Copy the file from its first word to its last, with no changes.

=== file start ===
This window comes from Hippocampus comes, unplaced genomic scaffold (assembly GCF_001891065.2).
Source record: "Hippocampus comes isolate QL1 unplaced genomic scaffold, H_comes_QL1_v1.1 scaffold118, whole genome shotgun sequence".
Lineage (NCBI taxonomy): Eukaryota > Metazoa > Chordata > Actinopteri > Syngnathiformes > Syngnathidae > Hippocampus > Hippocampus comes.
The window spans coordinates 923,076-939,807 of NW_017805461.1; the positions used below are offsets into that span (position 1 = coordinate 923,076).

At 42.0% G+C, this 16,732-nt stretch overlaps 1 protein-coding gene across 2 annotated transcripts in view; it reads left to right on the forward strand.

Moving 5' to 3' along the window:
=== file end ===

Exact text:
This window comes from Hippocampus comes, unplaced genomic scaffold (assembly GCF_001891065.2).
Source record: "Hippocampus comes isolate QL1 unplaced genomic scaffold, H_comes_QL1_v1.1 scaffold118, whole genome shotgun sequence".
Lineage (NCBI taxonomy): Eukaryota > Metazoa > Chordata > Actinopteri > Syngnathiformes > Syngnathidae > Hippocampus > Hippocampus comes.
The window spans coordinates 923,076-939,807 of NW_017805461.1; the positions used below are offsets into that span (position 1 = coordinate 923,076).

At 42.0% G+C, this 16,732-nt stretch overlaps 1 protein-coding gene across 2 annotated transcripts in view; it reads left to right on the forward strand.

Moving 5' to 3' along the window: